A Search and Rescue helicopter operating in South Clare was the target of a laser attack earlier this week.
The Shannon-based Irish Coast Guard Helicopter was part of a rescue effort after a family became disoriented and lost in the Cratloe Woods area on Monday night. However, its efforts were hampered when it became the target of a laser attack.
In a statement on Wednesday, the Irish Aviation Authority said it had been in touch with gardaí following on from the incident.
“The IAA can confirm that Shannon Air Traffic Control received a report of a laser attack on a search and rescue helicopter at 23:51hrs on August 25, 2014. The IAA forwarded these details to An Garda Síochána.
“Laser incidents are where laser beams are deliberately shone at the cockpit of an aircraft by members of the public. Shining a laser at an aircraft can affect the safety of an aircraft, especially if the aircraft is at a critical phase, such as landing. While the majority of reported incidents have been found to have a low safety impact, pilots have reported flash blindness or glare from lasers. This activity is not exclusive to Ireland and is a worldwide phenomenon. It is the subject of many initiatives and discussion in international aviation and states have been instructed to take initiatives appropriate to their own airports and operations. Wherever possible, reports of these incidents are forwarded on to An Garda Siochána.”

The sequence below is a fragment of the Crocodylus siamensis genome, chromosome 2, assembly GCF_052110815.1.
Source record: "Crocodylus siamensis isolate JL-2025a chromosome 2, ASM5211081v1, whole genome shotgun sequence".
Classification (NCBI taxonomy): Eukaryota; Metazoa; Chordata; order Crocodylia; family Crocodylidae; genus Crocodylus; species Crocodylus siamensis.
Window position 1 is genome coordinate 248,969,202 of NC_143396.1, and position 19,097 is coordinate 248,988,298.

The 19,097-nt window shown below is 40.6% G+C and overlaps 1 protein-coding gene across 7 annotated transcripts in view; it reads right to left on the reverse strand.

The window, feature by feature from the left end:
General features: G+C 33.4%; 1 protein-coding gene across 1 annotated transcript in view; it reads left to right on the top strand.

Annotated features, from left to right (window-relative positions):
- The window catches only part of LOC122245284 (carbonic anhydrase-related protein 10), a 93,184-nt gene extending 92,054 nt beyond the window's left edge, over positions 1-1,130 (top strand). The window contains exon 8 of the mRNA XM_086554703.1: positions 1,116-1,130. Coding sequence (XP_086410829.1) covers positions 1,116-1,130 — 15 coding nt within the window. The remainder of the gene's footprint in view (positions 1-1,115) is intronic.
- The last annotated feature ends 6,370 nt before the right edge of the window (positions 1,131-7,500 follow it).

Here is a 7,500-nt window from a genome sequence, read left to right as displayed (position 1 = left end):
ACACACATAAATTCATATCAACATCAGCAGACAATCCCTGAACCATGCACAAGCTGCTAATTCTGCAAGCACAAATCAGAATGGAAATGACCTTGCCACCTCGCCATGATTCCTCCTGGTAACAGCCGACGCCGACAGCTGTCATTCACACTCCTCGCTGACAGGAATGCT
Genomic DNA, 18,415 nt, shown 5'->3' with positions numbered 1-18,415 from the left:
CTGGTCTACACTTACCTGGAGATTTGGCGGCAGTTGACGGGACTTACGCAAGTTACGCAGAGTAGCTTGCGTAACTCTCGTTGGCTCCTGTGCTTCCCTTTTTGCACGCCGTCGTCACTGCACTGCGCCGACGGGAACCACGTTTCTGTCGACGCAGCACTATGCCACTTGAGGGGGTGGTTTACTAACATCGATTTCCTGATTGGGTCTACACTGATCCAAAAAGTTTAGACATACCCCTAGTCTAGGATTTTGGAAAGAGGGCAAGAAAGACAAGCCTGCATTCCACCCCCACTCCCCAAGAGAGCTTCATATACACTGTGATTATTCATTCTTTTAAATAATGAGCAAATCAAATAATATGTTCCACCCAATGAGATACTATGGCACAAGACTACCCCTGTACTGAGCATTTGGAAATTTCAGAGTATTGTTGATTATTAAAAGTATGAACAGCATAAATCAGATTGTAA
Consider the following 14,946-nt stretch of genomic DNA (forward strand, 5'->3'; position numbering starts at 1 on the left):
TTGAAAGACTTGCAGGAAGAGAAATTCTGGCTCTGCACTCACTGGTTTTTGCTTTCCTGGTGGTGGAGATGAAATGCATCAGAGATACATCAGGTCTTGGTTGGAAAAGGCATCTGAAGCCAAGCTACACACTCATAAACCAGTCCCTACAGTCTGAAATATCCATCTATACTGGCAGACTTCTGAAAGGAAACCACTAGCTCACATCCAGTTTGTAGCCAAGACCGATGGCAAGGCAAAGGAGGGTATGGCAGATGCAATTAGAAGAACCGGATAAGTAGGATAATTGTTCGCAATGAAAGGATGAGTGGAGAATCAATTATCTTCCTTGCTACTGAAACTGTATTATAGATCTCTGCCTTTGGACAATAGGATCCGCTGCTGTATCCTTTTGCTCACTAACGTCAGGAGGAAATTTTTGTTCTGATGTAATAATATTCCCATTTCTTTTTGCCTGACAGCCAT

The Irish Coast Guard/Department of Transport also issued a statement following the incident.
“This is an extremely serious offence with potentially lethal consequences, with added risk when a craft is in hover or close to the ground carrying out a winch. Not only are the crew in danger but there is also risk to the person being assisted.”
New legislation was introduced in June under which a person who shines a light that may dazzle a pilot or co-pilot can, upon conviction, be fined €5,000 or imprisoned for up to six months.
According to the Irish Aviation Authority Annual Safety Review for 2013, there were 158 laser incidents reported in Irish airspace last year.
By Owen Ryan